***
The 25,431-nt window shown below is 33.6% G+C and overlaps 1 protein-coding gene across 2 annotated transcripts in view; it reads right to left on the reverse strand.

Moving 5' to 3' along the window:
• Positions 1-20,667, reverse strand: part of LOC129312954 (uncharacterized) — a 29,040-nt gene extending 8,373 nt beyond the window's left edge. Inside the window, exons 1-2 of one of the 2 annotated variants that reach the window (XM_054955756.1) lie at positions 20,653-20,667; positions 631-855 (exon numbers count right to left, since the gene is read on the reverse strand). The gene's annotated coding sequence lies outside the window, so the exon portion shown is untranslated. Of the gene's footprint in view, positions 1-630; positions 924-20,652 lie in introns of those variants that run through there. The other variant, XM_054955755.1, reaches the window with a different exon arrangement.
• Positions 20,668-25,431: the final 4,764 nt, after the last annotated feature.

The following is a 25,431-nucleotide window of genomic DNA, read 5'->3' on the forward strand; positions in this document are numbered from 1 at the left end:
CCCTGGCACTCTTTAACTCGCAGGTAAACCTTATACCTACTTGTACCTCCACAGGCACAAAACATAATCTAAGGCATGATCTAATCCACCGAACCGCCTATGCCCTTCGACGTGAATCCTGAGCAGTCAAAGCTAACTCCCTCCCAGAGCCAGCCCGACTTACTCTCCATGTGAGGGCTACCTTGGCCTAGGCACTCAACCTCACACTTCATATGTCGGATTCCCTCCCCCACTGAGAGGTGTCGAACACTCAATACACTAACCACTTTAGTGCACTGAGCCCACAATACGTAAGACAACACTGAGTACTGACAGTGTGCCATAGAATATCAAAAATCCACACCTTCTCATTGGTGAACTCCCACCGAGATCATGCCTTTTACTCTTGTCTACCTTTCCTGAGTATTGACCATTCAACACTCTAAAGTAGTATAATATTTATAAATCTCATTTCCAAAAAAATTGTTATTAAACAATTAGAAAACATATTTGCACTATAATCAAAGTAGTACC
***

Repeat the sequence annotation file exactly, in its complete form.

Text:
The 25,431-nt window shown below is 33.6% G+C and overlaps 1 protein-coding gene across 2 annotated transcripts in view; it reads right to left on the reverse strand.

Moving 5' to 3' along the window:
• Positions 1-20,667, reverse strand: part of LOC129312954 (uncharacterized) — a 29,040-nt gene extending 8,373 nt beyond the window's left edge. Inside the window, exons 1-2 of one of the 2 annotated variants that reach the window (XM_054955756.1) lie at positions 20,653-20,667; positions 631-855 (exon numbers count right to left, since the gene is read on the reverse strand). The gene's annotated coding sequence lies outside the window, so the exon portion shown is untranslated. Of the gene's footprint in view, positions 1-630; positions 924-20,652 lie in introns of those variants that run through there. The other variant, XM_054955755.1, reaches the window with a different exon arrangement.
• Positions 20,668-25,431: the final 4,764 nt, after the last annotated feature.

The following is a 25,431-nucleotide window of genomic DNA, read 5'->3' on the forward strand; positions in this document are numbered from 1 at the left end:
CCCTGGCACTCTTTAACTCGCAGGTAAACCTTATACCTACTTGTACCTCCACAGGCACAAAACATAATCTAAGGCATGATCTAATCCACCGAACCGCCTATGCCCTTCGACGTGAATCCTGAGCAGTCAAAGCTAACTCCCTCCCAGAGCCAGCCCGACTTACTCTCCATGTGAGGGCTACCTTGGCCTAGGCACTCAACCTCACACTTCATATGTCGGATTCCCTCCCCCACTGAGAGGTGTCGAACACTCAATACACTAACCACTTTAGTGCACTGAGCCCACAATACGTAAGACAACACTGAGTACTGACAGTGTGCCATAGAATATCAAAAATCCACACCTTCTCATTGGTGAACTCCCACCGAGATCATGCCTTTTACTCTTGTCTACCTTTCCTGAGTATTGACCATTCAACACTCTAAAGTAGTATAATATTTATAAATCTCATTTCCAAAAAAATTGTTATTAAACAATTAGAAAACATATTTGCACTATAATCAAAGTAGTACC